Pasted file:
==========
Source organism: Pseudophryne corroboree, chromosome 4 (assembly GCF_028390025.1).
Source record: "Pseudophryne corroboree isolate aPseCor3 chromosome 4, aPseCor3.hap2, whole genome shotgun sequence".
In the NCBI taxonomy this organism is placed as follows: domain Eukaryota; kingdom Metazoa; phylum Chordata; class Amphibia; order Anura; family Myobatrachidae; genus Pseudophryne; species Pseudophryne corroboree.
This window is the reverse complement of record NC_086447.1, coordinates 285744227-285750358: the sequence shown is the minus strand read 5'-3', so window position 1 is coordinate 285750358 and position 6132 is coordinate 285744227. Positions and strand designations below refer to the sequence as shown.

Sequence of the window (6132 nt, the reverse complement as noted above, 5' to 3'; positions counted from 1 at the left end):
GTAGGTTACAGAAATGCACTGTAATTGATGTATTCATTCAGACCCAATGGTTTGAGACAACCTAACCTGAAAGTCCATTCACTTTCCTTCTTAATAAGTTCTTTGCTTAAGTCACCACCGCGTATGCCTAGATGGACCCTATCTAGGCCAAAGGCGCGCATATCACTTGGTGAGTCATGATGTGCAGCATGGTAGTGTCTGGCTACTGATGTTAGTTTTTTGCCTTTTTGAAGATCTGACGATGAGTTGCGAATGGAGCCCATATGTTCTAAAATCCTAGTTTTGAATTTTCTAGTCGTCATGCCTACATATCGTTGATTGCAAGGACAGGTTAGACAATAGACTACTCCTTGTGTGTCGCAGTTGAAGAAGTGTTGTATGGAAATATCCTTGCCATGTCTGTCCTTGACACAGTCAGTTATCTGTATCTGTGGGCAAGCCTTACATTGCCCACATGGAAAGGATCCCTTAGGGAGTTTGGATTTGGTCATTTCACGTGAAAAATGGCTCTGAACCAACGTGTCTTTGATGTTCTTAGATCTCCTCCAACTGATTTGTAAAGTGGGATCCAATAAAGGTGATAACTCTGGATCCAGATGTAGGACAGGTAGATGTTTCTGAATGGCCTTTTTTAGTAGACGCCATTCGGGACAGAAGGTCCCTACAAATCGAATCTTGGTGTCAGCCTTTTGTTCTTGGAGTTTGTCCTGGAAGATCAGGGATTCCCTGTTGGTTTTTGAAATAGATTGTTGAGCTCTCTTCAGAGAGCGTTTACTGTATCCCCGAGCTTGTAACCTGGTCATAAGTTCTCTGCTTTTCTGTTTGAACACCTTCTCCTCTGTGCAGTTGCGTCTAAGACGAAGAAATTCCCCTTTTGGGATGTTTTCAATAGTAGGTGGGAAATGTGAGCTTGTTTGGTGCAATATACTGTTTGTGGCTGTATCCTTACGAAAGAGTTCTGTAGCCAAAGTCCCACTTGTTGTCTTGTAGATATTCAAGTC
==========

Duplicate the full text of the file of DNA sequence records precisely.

Source organism: Pseudophryne corroboree, chromosome 4 (assembly GCF_028390025.1).
Source record: "Pseudophryne corroboree isolate aPseCor3 chromosome 4, aPseCor3.hap2, whole genome shotgun sequence".
In the NCBI taxonomy this organism is placed as follows: domain Eukaryota; kingdom Metazoa; phylum Chordata; class Amphibia; order Anura; family Myobatrachidae; genus Pseudophryne; species Pseudophryne corroboree.
This window is the reverse complement of record NC_086447.1, coordinates 285744227-285750358: the sequence shown is the minus strand read 5'-3', so window position 1 is coordinate 285750358 and position 6132 is coordinate 285744227. Positions and strand designations below refer to the sequence as shown.

Sequence of the window (6132 nt, the reverse complement as noted above, 5' to 3'; positions counted from 1 at the left end):
GTAGGTTACAGAAATGCACTGTAATTGATGTATTCATTCAGACCCAATGGTTTGAGACAACCTAACCTGAAAGTCCATTCACTTTCCTTCTTAATAAGTTCTTTGCTTAAGTCACCACCGCGTATGCCTAGATGGACCCTATCTAGGCCAAAGGCGCGCATATCACTTGGTGAGTCATGATGTGCAGCATGGTAGTGTCTGGCTACTGATGTTAGTTTTTTGCCTTTTTGAAGATCTGACGATGAGTTGCGAATGGAGCCCATATGTTCTAAAATCCTAGTTTTGAATTTTCTAGTCGTCATGCCTACATATCGTTGATTGCAAGGACAGGTTAGACAATAGACTACTCCTTGTGTGTCGCAGTTGAAGAAGTGTTGTATGGAAATATCCTTGCCATGTCTGTCCTTGACACAGTCAGTTATCTGTATCTGTGGGCAAGCCTTACATTGCCCACATGGAAAGGATCCCTTAGGGAGTTTGGATTTGGTCATTTCACGTGAAAAATGGCTCTGAACCAACGTGTCTTTGATGTTCTTAGATCTCCTCCAACTGATTTGTAAAGTGGGATCCAATAAAGGTGATAACTCTGGATCCAGATGTAGGACAGGTAGATGTTTCTGAATGGCCTTTTTTAGTAGACGCCATTCGGGACAGAAGGTCCCTACAAATCGAATCTTGGTGTCAGCCTTTTGTTCTTGGAGTTTGTCCTGGAAGATCAGGGATTCCCTGTTGGTTTTTGAAATAGATTGTTGAGCTCTCTTCAGAGAGCGTTTACTGTATCCCCGAGCTTGTAACCTGGTCATAAGTTCTCTGCTTTTCTGTTTGAACACCTTCTCCTCTGTGCAGTTGCGTCTAAGACGAAGAAATTCCCCTTTTGGGATGTTTTCAATAGTAGGTGGGAAATGTGAGCTTGTTTGGTGCAATATACTGTTTGTGGCTGTATCCTTACGAAAGAGTTCTGTAGCCAAAGTCCCACTTGTTGTCTTGTAGATATTCAAGTC